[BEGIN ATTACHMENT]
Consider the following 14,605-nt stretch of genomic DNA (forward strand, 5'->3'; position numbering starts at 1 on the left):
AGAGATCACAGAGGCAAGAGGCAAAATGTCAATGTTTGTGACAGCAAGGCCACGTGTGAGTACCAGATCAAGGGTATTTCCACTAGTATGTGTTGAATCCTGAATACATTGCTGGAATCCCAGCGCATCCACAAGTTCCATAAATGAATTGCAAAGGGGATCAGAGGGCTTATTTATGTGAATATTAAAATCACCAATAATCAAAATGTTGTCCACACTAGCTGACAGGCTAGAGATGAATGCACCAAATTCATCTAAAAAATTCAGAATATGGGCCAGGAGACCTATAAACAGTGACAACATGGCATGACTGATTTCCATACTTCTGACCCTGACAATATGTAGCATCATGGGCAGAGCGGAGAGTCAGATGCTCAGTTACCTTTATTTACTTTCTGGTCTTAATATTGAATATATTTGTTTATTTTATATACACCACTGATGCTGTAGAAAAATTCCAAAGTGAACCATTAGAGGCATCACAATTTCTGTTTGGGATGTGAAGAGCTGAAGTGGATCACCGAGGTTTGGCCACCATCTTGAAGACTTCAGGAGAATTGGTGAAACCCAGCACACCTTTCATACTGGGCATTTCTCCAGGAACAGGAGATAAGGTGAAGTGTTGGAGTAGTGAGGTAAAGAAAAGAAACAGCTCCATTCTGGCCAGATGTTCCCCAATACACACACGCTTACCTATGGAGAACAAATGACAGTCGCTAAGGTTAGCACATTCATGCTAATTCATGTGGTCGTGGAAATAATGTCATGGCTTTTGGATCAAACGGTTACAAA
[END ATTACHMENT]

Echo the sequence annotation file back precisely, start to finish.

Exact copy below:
Consider the following 14,605-nt stretch of genomic DNA (forward strand, 5'->3'; position numbering starts at 1 on the left):
AGAGATCACAGAGGCAAGAGGCAAAATGTCAATGTTTGTGACAGCAAGGCCACGTGTGAGTACCAGATCAAGGGTATTTCCACTAGTATGTGTTGAATCCTGAATACATTGCTGGAATCCCAGCGCATCCACAAGTTCCATAAATGAATTGCAAAGGGGATCAGAGGGCTTATTTATGTGAATATTAAAATCACCAATAATCAAAATGTTGTCCACACTAGCTGACAGGCTAGAGATGAATGCACCAAATTCATCTAAAAAATTCAGAATATGGGCCAGGAGACCTATAAACAGTGACAACATGGCATGACTGATTTCCATACTTCTGACCCTGACAATATGTAGCATCATGGGCAGAGCGGAGAGTCAGATGCTCAGTTACCTTTATTTACTTTCTGGTCTTAATATTGAATATATTTGTTTATTTTATATACACCACTGATGCTGTAGAAAAATTCCAAAGTGAACCATTAGAGGCATCACAATTTCTGTTTGGGATGTGAAGAGCTGAAGTGGATCACCGAGGTTTGGCCACCATCTTGAAGACTTCAGGAGAATTGGTGAAACCCAGCACACCTTTCATACTGGGCATTTCTCCAGGAACAGGAGATAAGGTGAAGTGTTGGAGTAGTGAGGTAAAGAAAAGAAACAGCTCCATTCTGGCCAGATGTTCCCCAATACACACACGCTTACCTATGGAGAACAAATGACAGTCGCTAAGGTTAGCACATTCATGCTAATTCATGTGGTCGTGGAAATAATGTCATGGCTTTTGGATCAAACGGTTACAAA